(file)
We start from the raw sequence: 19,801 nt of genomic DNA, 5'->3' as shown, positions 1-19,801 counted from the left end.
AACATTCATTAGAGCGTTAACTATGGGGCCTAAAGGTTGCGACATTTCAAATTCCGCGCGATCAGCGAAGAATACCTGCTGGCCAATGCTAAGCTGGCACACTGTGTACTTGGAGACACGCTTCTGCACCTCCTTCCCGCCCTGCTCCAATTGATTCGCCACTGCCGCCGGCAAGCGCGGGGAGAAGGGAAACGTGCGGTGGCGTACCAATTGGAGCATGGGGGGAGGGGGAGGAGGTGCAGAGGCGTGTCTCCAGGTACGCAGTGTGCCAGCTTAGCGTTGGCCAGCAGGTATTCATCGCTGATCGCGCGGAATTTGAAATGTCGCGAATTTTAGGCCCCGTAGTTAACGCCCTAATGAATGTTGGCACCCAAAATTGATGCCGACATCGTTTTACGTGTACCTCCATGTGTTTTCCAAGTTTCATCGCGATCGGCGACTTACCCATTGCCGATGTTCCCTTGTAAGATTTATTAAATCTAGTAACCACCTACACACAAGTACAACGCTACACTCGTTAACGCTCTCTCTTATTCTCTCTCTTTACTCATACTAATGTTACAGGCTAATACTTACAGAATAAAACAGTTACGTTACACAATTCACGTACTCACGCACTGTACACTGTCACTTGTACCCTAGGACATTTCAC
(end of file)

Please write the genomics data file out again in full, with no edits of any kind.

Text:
We start from the raw sequence: 19,801 nt of genomic DNA, 5'->3' as shown, positions 1-19,801 counted from the left end.
AACATTCATTAGAGCGTTAACTATGGGGCCTAAAGGTTGCGACATTTCAAATTCCGCGCGATCAGCGAAGAATACCTGCTGGCCAATGCTAAGCTGGCACACTGTGTACTTGGAGACACGCTTCTGCACCTCCTTCCCGCCCTGCTCCAATTGATTCGCCACTGCCGCCGGCAAGCGCGGGGAGAAGGGAAACGTGCGGTGGCGTACCAATTGGAGCATGGGGGGAGGGGGAGGAGGTGCAGAGGCGTGTCTCCAGGTACGCAGTGTGCCAGCTTAGCGTTGGCCAGCAGGTATTCATCGCTGATCGCGCGGAATTTGAAATGTCGCGAATTTTAGGCCCCGTAGTTAACGCCCTAATGAATGTTGGCACCCAAAATTGATGCCGACATCGTTTTACGTGTACCTCCATGTGTTTTCCAAGTTTCATCGCGATCGGCGACTTACCCATTGCCGATGTTCCCTTGTAAGATTTATTAAATCTAGTAACCACCTACACACAAGTACAACGCTACACTCGTTAACGCTCTCTCTTATTCTCTCTCTTTACTCATACTAATGTTACAGGCTAATACTTACAGAATAAAACAGTTACGTTACACAATTCACGTACTCACGCACTGTACACTGTCACTTGTACCCTAGGACATTTCAC